In most sexual abuse situations, the abuser is someone the victim knows well. Of course, that isn’t ALWAYS the case; but usually it is a boyfriend or girlfriend, a teacher or coach, even a good family friend or a friend’s parent. Sometimes sexual assault is a one-time thing, and sometimes it goes on for weeks, months, or years… in either case, it is NOT okay and shouldn’t be kept a secret.
People who are being sexually abused usually develop low self-esteem, a feeling of worthlessness, have an abnormal/distorted view of love and sex, become withdrawn and mistrustful of adults, and can sometimes even become suicidal. If one of your friends starts acting this way, you should ask them what’s going on.
If someone is trying to get you to do something you’re uncomfortable with, even if you’re dating them, you can ALWAYS say no. Even if you’ve already started doing it, it’s okay to change your mind… even if you’ve already done it before, whether it’s been once or several times, you can STILL say no. They might try to manipulate you into doing it by saying “If you really loved me, you’d do it,” or “We’ve done it before, so you might as well”… don’t listen to them. If they really loved YOU, they wouldn’t want to make you do anything you don’t want to do. If they do something to you, IT’S NOT YOUR FAULT. It doesn’t matter how you look, how you’re dressed, what you say, where you are, or who you’re with. It’s never your fault.
If you are sexually assaulted, here’s what you need to do:
- Seek medical attention, preferably at the Emergency Room if you can. Make sure you go right away, don’t shower or change clothes first, so you don’t disturb any evidence that medical staff might be able to collect for the police. The medical staff can make sure you’re okay, and also do tests to see if you’re pregnant, if you were drugged, or if you got an STD. Have a friend or trusted adult go with you to make things easier.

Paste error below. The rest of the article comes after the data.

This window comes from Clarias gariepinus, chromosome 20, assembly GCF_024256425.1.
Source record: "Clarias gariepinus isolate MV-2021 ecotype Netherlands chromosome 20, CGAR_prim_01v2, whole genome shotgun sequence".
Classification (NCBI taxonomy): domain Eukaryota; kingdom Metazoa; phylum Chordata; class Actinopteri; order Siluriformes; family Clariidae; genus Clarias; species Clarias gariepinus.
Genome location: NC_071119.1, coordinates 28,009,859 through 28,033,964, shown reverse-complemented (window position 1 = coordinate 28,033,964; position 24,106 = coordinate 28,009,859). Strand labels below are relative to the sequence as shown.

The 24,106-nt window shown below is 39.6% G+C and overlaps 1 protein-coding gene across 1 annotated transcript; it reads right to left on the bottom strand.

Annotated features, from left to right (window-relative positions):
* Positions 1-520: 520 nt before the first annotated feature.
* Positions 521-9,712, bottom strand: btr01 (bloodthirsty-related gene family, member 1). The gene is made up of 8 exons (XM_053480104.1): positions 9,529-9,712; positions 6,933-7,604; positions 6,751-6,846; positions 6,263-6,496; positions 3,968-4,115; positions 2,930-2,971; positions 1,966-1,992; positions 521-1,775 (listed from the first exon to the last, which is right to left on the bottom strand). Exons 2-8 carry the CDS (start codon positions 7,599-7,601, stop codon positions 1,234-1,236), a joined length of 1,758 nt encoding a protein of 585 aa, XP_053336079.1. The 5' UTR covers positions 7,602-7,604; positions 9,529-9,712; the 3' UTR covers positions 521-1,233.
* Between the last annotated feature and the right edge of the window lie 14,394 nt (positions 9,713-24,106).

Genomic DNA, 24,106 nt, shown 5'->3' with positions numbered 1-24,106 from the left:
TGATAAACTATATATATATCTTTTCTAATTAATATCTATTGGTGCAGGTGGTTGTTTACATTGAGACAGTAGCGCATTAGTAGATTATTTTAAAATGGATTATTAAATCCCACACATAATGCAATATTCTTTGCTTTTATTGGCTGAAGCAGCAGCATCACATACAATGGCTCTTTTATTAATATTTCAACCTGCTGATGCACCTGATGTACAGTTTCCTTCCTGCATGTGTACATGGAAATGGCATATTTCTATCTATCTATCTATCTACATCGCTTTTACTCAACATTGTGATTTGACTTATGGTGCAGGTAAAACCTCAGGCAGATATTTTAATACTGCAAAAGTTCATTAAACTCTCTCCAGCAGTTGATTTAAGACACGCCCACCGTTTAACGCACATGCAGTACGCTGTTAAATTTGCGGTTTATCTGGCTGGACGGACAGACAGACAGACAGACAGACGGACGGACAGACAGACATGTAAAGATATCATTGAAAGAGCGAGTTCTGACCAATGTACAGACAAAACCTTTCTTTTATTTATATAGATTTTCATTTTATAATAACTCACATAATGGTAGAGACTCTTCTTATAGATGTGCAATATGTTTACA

- If you want to report the assault, call the police.
- Tell a friend or an adult so somebody knows what happened to you. They can help you figure out what to do, and find a safe place to stay if you need one.
- If you don’t feel like you can tell anyone, call a local service provider that helps sexual abuse victims or a national hotline. Some national hotlines you can call are: The National Sexual Assault Hotline at 1-800-656-HOPE (1-800-656-4673), the National Teen Dating Abuse Helpline at 1-866-331-9474 and 1-866-331-8453, and the Childhelp National Child Abuse Hotline at 1-800-4-A-CHILD (1-800-422-4453).
If you find out that one of your friends is being sexually abused, or even if they won’t tell you but you think they are…
- Talk to them about it. Ask them if anyone is hurting them or forcing them to do anything inappropriate. Listen patiently, and without judgment; let them know it’s not their fault, and offer your support and encouragement in getting help.
- Try to get them to go to the hospital, offer to go with them.
- Report the assault to an adult you trust, even if your friend doesn’t want you to. Telling someone might save their life.